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Reveal – Ringo Lake Renovation

Ringo Lake Renovation

This is the story of a quilt whose story I began almost two years ago, but the story isn’t over yet. This is a sort of ‘You get to pick the ending on this one…. this fall, in Houston (or online!). This is the story of the quilt I’ve donated to the Ovarian Cancer Quilt Project, the proceeds of which help to fund the Blanton-Davis Ovarian Cancer Research Program at MD Anderson Cancer Center in Houston.

In 2017, the auction helped to raise over $52,000 to help fund the fight for a cure for Ovatian Cancer, and I (along with my partner in this project, Cheryl Szynkowski) have been pleased to participate again this year. The online auction will be held from October 23rd to Nov 6 this year, and I hope that we exceed the 2017 numbers – the mission hasn’t been accomplished yet.

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Safeguarding Our Quilts – A New Look at Best Practices ( 2 of 2)

Last week, I talked about the importance (for both safety and documentation) of putting a label on your quilts, and shared how I’ve recently updated how I do mine. In today’s post, I’m going to show you how I add watermarks to my photos – for free – and walk you through the process on a step by step basis. This is an update of a tutorial which I had originally done in 2015. As of this date (Aug 2019), I’m not receiving any compensation for this tutorial from the company.

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Safeguarding our Quilts – a New Look at Best Practices (1 of 2)

Today’s blog post is the first in a two part series about safeguarding quilts – today’s blog will cover the physical quilt, and the second will talk about the electronic image of your work. One of the things that I have been diligent about over the years is putting labels on my work…but recent events have had me rethinking how I place them

I’ve had a couple of stories about stolen quilts cross my newsfeed recently – alas, they are becoming more and more prevalent. Quilters have long known about the Lost and found quilt page, but in the past month or so alone, I read about the Quilts taken off the porch at a shop in Minnesota, and then another story about a Dream Big panel taken from a shop in Oregon. Any quilt stolen is heartbreaking, and it does seem to be a sign a the times, unfortunately. A label is no guarantee, but it does offer some peace of mind.

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Room Organization – better, but not yet done!

The saga continues (but you knew that, if you’re a longtime reader of the blog. Part one of this series can be found here, and deals with getting my fabric organization under control…or did it?

I have always maintained that organizing a space is a highly personal endeavor, and what works for me won’t work for you. It also evolves as you move through your quilting journey. In my case, this time I’m making changes that align with my quilting goals, and makes it easier to work in my space. There’s still 5 months to go in the year, and things that I want to accomplish along the way.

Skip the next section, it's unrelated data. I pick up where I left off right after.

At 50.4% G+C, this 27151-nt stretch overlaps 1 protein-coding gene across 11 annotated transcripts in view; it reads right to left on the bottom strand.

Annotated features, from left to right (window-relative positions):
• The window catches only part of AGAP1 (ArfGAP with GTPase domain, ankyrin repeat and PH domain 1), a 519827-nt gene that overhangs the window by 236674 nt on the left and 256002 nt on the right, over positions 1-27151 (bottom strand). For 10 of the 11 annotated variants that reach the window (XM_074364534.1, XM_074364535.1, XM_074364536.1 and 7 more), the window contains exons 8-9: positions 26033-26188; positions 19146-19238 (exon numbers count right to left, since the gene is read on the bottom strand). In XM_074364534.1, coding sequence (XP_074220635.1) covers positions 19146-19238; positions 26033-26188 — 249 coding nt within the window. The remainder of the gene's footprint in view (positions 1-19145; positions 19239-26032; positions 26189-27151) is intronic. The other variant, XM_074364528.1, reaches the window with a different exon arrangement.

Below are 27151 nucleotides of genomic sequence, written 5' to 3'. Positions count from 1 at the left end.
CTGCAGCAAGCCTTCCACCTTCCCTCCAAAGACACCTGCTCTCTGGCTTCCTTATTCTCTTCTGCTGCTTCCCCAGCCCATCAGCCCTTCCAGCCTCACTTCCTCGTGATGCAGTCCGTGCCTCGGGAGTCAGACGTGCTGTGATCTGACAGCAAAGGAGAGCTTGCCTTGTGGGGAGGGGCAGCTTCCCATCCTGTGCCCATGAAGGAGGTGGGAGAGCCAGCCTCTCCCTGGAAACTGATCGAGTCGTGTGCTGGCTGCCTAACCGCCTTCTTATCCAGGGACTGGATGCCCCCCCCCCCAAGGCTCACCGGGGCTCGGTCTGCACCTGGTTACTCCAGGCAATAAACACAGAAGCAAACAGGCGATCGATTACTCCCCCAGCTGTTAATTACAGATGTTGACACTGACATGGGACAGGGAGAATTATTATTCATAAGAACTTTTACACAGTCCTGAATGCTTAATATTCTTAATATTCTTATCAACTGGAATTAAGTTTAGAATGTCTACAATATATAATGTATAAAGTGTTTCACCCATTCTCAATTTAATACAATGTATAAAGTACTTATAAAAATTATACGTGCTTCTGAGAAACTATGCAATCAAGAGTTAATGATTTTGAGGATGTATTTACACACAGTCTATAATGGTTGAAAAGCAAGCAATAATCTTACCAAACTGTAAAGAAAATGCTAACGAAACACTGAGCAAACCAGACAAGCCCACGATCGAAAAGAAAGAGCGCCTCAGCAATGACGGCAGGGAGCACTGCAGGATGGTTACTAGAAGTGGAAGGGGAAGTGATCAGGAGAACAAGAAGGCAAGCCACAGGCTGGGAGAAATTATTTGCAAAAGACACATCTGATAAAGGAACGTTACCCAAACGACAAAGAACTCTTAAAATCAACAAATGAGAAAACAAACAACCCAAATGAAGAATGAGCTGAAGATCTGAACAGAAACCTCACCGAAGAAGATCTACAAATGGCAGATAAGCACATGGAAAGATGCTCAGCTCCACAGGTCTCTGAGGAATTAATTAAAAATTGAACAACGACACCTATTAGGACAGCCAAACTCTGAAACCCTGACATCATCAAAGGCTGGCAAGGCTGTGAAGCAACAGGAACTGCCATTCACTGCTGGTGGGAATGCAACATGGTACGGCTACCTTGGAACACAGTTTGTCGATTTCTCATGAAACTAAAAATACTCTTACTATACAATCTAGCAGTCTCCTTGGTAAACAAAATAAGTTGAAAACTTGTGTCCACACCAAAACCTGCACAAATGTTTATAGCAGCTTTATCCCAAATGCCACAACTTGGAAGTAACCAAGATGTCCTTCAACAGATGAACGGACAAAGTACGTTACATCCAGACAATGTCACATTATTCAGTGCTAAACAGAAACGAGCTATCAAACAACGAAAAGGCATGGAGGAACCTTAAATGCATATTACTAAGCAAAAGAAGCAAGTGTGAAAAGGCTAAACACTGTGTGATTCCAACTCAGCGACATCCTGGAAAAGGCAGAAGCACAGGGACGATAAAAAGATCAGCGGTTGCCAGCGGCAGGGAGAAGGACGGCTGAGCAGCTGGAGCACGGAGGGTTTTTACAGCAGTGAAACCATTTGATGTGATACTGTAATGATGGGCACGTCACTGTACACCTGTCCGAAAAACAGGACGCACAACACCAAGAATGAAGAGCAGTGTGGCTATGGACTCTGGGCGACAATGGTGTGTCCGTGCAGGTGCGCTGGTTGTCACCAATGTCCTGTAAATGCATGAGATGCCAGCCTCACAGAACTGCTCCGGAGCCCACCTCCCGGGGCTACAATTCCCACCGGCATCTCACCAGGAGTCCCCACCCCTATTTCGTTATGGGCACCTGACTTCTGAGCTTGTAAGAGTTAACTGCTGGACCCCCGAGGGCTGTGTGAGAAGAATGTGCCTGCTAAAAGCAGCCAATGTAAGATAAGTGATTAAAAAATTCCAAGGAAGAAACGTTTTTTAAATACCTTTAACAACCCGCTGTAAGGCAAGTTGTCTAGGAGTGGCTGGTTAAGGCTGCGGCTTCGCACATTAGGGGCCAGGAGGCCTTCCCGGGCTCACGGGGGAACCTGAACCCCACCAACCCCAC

First off, I want to explore more ways in which my Cricut Maker can help me cut out projects more efficiently. That was hard to do when it was in a bag, on a shelf…in my sewing world, I like things to be easily accessible so that I can work with them. My cutting table is actually 2 base cabinets which have an oversized counter top on them…it’s slightly over 4 and a half feet in length, and the perfect height for me to cut with…and the perfect size for my room. The Maker’s footprint is slim, and it now sits on the edge (near the wall), plugged in and waiting. The drawer beneath it holds accessories needed, and the door space below that holds my cutting mats. I love using vertical storage space…

A proper workstation…easy to access, and to use.

The next space I tackled also deals with the cutting table…of sorts. I usually have a pressing station on the right hand side of the counter, and move it when I need to. One of my frustrations was not being able to locate a good spot for my Martelli rotary cutting mat…it simply took up too much space (or maybe it was the shape) on the counter, and if I put it away, underneath, I usually couldn’t be bothered to get it out. Then this solution appeared to me one night…and it’s a winner.

My cart tucks unter the overhang of the countertop, and provides a great solution for my Martelli round mat and pressing station, which I covered.

Another problem solved, and truthfully – a great solution for the wool pressing mat that’s a new addition…it just lays on top.

One of my goals for the year is to become better at my free motion quilting…and we all know that there is only one way to do that…practice, lots of practice. Funny thing, my pieces to be quilted – and the practice sandwiches – needed to be corraled and located next to my machine for easy use. They also needed to be put onto my calendar so that as I look at a month ahead, I can see consistent practice time in my planner. I TOLD you there was a shift coming on.